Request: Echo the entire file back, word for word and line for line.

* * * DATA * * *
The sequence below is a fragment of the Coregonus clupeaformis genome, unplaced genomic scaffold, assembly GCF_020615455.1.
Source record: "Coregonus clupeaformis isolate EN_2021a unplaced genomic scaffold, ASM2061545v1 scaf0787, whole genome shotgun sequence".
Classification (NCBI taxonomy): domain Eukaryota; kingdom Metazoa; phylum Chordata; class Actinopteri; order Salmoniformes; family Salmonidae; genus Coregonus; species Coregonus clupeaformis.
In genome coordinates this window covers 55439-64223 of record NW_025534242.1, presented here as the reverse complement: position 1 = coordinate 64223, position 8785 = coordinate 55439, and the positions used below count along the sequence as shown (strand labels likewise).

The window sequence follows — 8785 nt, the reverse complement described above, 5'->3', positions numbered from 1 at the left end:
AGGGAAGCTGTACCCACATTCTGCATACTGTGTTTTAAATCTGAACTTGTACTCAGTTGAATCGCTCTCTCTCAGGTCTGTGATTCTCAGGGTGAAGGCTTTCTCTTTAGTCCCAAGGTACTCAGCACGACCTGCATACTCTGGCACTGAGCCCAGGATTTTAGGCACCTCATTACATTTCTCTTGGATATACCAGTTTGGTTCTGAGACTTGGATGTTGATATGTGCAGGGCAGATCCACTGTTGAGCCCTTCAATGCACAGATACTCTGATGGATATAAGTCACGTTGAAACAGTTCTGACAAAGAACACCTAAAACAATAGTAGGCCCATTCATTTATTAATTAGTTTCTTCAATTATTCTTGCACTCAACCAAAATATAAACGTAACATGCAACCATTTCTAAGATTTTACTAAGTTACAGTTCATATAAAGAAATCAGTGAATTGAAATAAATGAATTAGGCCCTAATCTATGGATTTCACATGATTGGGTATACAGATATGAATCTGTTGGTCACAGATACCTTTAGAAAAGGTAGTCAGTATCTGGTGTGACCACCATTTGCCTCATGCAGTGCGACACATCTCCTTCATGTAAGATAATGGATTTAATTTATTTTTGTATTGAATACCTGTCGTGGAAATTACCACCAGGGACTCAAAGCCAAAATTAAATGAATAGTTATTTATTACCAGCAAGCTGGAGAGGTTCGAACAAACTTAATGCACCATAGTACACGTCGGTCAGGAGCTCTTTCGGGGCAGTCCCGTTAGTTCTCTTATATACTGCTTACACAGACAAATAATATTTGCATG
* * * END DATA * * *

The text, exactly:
The sequence below is a fragment of the Coregonus clupeaformis genome, unplaced genomic scaffold, assembly GCF_020615455.1.
Source record: "Coregonus clupeaformis isolate EN_2021a unplaced genomic scaffold, ASM2061545v1 scaf0787, whole genome shotgun sequence".
Classification (NCBI taxonomy): domain Eukaryota; kingdom Metazoa; phylum Chordata; class Actinopteri; order Salmoniformes; family Salmonidae; genus Coregonus; species Coregonus clupeaformis.
In genome coordinates this window covers 55439-64223 of record NW_025534242.1, presented here as the reverse complement: position 1 = coordinate 64223, position 8785 = coordinate 55439, and the positions used below count along the sequence as shown (strand labels likewise).

The window sequence follows — 8785 nt, the reverse complement described above, 5'->3', positions numbered from 1 at the left end:
AGGGAAGCTGTACCCACATTCTGCATACTGTGTTTTAAATCTGAACTTGTACTCAGTTGAATCGCTCTCTCTCAGGTCTGTGATTCTCAGGGTGAAGGCTTTCTCTTTAGTCCCAAGGTACTCAGCACGACCTGCATACTCTGGCACTGAGCCCAGGATTTTAGGCACCTCATTACATTTCTCTTGGATATACCAGTTTGGTTCTGAGACTTGGATGTTGATATGTGCAGGGCAGATCCACTGTTGAGCCCTTCAATGCACAGATACTCTGATGGATATAAGTCACGTTGAAACAGTTCTGACAAAGAACACCTAAAACAATAGTAGGCCCATTCATTTATTAATTAGTTTCTTCAATTATTCTTGCACTCAACCAAAATATAAACGTAACATGCAACCATTTCTAAGATTTTACTAAGTTACAGTTCATATAAAGAAATCAGTGAATTGAAATAAATGAATTAGGCCCTAATCTATGGATTTCACATGATTGGGTATACAGATATGAATCTGTTGGTCACAGATACCTTTAGAAAAGGTAGTCAGTATCTGGTGTGACCACCATTTGCCTCATGCAGTGCGACACATCTCCTTCATGTAAGATAATGGATTTAATTTATTTTTGTATTGAATACCTGTCGTGGAAATTACCACCAGGGACTCAAAGCCAAAATTAAATGAATAGTTATTTATTACCAGCAAGCTGGAGAGGTTCGAACAAACTTAATGCACCATAGTACACGTCGGTCAGGAGCTCTTTCGGGGCAGTCCCGTTAGTTCTCTTATATACTGCTTACACAGACAAATAATATTTGCATG